So a true joint must have a discontinuous connection or separation between the bones called a joint space, the articular surfaces of the joint must be covered in hyaline cartilage, it must have a closed joint capsule and therefore a joint cavity within filled with synovial fluid, and most importantly, it must have ligaments and muscles that act as primary joint stabilizers. The acetabulofemoral joint – or hip joint – pictured here is an example of a synovial joint. And a synovial joint is capable of a wide range of movements and consequently maybe susceptible to dislocation. Some synovial joints may also contain intraarticular surfaces that help with joint function such as the menisci of the tibiofemoral joint otherwise known as the knee joint.

So we just discussed how a synovial joint is considered a true joint and, in contrast, a fibrous joint is often considered a false joint, and this is due to the continuous connections between the articular surfaces of the bones created by intervening fibrous tissue and fibrous joints also exhibit low to moderate mobility.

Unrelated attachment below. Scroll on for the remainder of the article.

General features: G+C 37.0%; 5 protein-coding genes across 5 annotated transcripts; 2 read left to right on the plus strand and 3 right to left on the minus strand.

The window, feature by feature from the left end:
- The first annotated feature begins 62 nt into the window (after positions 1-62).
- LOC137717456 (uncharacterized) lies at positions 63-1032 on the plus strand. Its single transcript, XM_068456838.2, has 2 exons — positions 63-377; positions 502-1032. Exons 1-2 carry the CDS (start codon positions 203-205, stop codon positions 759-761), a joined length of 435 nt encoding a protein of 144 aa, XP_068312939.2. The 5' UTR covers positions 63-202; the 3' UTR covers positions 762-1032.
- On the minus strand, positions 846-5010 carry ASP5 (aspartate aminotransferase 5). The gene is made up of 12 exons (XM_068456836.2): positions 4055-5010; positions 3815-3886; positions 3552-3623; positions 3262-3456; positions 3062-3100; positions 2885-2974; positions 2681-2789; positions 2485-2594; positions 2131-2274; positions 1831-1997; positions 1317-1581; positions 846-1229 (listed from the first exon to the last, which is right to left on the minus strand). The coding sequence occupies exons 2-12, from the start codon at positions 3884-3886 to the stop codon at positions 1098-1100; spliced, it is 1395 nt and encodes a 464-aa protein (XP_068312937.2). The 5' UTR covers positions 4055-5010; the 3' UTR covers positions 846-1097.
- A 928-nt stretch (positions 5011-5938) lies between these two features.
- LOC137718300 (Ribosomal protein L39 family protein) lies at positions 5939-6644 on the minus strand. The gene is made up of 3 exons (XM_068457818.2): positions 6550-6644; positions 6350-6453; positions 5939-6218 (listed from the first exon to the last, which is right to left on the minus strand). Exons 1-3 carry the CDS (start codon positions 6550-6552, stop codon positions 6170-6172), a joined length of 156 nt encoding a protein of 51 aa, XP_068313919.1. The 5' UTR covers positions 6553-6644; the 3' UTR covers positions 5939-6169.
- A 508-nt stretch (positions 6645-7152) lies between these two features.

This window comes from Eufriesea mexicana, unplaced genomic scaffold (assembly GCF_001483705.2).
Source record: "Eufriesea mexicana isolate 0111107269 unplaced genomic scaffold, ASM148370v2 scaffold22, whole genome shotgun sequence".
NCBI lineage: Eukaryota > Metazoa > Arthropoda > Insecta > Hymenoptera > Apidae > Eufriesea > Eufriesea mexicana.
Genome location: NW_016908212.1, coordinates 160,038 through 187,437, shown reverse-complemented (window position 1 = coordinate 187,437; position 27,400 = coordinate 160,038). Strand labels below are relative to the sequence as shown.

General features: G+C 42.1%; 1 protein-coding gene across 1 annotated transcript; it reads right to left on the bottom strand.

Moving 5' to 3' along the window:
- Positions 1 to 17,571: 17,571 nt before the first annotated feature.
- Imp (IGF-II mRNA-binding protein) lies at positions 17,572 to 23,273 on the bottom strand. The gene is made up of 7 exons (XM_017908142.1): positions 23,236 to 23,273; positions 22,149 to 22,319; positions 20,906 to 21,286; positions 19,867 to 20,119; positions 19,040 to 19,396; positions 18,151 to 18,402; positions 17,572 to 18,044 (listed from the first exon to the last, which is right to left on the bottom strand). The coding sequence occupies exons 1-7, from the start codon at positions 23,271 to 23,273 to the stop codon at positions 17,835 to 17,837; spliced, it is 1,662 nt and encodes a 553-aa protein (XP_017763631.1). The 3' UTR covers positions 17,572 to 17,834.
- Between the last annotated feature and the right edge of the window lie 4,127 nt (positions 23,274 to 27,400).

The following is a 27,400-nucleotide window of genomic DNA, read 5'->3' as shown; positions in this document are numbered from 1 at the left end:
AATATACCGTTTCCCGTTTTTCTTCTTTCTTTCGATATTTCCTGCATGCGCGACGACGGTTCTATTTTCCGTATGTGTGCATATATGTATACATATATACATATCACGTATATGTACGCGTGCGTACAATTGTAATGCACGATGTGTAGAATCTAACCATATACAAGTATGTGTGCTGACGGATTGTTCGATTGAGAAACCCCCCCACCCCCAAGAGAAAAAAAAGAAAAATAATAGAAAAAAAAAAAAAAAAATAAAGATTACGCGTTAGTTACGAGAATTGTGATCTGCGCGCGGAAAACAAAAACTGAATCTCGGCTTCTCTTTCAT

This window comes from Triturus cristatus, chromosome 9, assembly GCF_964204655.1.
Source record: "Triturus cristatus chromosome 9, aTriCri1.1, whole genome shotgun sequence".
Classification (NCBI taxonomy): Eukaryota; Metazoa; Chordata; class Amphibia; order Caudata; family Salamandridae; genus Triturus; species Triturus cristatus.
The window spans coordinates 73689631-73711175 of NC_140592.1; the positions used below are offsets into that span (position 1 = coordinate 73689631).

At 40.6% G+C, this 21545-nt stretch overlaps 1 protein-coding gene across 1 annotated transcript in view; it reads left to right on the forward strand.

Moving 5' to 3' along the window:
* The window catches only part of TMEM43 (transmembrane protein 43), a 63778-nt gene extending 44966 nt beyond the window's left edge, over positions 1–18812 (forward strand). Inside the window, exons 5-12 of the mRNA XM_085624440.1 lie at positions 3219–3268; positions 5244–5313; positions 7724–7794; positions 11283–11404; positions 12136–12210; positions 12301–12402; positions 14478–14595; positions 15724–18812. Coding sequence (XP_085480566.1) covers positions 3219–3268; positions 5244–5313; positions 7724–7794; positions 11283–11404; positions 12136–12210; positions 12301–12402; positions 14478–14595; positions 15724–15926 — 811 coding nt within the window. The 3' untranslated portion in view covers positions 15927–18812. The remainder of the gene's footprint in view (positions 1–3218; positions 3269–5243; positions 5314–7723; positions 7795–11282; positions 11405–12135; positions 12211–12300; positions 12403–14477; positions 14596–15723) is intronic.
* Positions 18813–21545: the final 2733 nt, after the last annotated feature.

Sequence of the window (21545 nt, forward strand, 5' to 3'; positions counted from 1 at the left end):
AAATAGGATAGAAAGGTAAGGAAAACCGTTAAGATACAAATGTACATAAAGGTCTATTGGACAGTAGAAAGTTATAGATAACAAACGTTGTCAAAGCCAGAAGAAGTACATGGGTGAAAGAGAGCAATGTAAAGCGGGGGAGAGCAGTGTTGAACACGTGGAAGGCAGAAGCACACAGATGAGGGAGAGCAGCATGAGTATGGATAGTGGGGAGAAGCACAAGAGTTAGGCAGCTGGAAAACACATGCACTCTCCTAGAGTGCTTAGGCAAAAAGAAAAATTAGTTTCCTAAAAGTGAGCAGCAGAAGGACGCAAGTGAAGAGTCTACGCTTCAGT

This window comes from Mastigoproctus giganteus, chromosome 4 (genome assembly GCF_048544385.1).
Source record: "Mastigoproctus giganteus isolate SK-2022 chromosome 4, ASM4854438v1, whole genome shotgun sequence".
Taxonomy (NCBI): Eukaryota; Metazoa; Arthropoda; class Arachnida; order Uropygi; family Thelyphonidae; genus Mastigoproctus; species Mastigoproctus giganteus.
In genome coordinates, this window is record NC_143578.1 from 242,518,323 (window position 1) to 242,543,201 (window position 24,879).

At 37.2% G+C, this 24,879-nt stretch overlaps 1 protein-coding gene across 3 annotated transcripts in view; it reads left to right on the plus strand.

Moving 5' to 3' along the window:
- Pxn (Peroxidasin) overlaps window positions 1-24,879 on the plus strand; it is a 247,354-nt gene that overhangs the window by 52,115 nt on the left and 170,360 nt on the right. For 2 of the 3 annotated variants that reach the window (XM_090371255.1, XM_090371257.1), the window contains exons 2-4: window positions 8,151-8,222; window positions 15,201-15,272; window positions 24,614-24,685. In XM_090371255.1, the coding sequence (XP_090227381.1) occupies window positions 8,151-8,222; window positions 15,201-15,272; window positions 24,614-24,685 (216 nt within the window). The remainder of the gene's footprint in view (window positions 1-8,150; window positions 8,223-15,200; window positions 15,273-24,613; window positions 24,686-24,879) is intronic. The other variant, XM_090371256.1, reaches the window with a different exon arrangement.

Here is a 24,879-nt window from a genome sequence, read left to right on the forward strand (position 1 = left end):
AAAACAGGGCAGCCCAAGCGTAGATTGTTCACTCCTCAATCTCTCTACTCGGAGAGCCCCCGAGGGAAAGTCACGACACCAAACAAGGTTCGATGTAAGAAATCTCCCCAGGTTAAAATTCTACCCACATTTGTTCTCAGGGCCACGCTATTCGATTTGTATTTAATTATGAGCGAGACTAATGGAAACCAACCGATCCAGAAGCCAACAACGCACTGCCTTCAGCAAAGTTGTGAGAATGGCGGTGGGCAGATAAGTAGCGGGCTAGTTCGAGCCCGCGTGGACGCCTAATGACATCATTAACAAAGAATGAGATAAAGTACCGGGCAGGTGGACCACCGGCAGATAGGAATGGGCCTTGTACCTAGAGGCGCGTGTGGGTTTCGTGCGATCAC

A fibrous joint can be further classified into three subgroups. First, we have the synarthrosis joint which can be found between the flat bones of the skull and the synarthrosis joint is represented in this image by the cranial sutures. The cranial sutures act as the continuous fibrous connections occupying the joint space and the synarthrosis joint is a fairly immovable joint. Next, we have the syndesmosis joint which is formed by the interosseus ligaments holding the two bones in place and an example of this is the tibiofibular joint. And finally we have the gomphosis joint which can be found in the mouth where the roots of the teeth articulate with the dental alveoli, and this is called a dental-alveolar joint.